Even so, Ryan considers himself a bit of a “blue blood”, having done his articles at KPMG after receiving a bursary from the firm which put him through most of his university studies. “When I had the opportunity to come back to KPMG, I felt that it was a good chance to make an impact and do something meaningful,” he says. “I had the opportunity to work in a finance department that required leadership and had to be rebuilt from the ground up.”
Ryan had finally found the challenge he had been looking for in South Africa.
Rebuilding KPMG South Africa
KPMG South Africa has worked on earning back the trust of the markets by building on its values and cementing those values into the organisation. The firm brought in a number of international partners to provide guidance and steer the organisation into the right direction. In doing so, the firm was adamant about getting the right talent with the required skills into the necessary roles and functions. Ryan’s appointment was one of these moves.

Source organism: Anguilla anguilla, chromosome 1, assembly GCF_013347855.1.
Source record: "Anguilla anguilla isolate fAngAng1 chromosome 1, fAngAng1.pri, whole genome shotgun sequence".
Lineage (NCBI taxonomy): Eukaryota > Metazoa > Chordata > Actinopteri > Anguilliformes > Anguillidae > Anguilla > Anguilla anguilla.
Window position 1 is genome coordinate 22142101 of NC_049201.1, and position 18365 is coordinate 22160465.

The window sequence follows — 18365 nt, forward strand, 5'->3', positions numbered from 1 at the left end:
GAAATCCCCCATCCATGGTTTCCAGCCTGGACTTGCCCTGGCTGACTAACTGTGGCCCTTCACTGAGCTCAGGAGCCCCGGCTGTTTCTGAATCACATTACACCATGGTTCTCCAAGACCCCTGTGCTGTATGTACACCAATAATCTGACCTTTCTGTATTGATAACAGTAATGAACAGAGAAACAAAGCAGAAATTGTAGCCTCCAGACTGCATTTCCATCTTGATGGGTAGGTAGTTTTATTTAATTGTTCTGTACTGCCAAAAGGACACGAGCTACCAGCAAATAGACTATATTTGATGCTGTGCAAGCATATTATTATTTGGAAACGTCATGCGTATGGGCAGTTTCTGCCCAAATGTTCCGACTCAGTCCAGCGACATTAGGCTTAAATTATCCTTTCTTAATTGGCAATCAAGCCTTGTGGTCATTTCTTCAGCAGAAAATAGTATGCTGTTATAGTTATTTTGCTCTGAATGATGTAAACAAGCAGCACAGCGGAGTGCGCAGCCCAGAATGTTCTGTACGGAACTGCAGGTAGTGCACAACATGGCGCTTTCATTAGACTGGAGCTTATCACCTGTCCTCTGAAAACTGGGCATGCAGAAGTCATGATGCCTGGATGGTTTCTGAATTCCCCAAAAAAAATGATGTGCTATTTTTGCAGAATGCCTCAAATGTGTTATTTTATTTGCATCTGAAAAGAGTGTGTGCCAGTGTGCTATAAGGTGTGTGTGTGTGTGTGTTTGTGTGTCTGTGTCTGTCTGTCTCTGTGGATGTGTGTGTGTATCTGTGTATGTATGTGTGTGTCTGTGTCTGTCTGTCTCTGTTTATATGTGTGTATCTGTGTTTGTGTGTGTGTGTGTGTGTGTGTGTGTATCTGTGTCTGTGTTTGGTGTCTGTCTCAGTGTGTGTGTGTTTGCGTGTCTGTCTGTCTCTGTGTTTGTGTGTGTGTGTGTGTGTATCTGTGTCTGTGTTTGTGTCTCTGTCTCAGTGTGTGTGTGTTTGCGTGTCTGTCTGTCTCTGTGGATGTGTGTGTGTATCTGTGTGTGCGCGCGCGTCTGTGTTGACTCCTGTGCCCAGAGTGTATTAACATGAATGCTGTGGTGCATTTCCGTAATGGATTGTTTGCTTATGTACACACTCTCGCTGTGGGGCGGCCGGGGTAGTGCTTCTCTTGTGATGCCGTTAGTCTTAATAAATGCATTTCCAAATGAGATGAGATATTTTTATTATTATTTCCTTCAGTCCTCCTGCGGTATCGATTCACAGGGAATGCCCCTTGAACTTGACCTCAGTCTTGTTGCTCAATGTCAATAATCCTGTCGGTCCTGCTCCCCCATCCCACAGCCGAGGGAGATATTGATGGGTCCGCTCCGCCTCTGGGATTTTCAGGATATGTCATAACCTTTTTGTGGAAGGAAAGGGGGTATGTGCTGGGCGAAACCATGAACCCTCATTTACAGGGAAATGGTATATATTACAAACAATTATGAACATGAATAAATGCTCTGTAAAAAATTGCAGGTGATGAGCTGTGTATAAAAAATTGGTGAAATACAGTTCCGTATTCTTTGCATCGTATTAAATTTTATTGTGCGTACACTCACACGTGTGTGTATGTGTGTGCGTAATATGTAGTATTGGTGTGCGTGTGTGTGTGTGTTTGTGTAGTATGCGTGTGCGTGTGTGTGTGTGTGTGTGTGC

“Coming in, I was told I had a blank sheet and an opportunity to reinvent the finance department – how we go about managing our finance and budgets - as well as our fiscal responsibilities,” Ryan says. “That was a fantastic opportunity for me.”
Taking on this opportunity, he first had to understand what already existed in the finance function at the time and then build on that by putting people in the right places and putting the right structures in place.
After the foundation had been solidified, he then went about improving the finance function by bringing in more digital experience, using a more agile approach to reporting financial data and building up employees to ensure that they understand their jobs are not just pushing paper around, but adding value.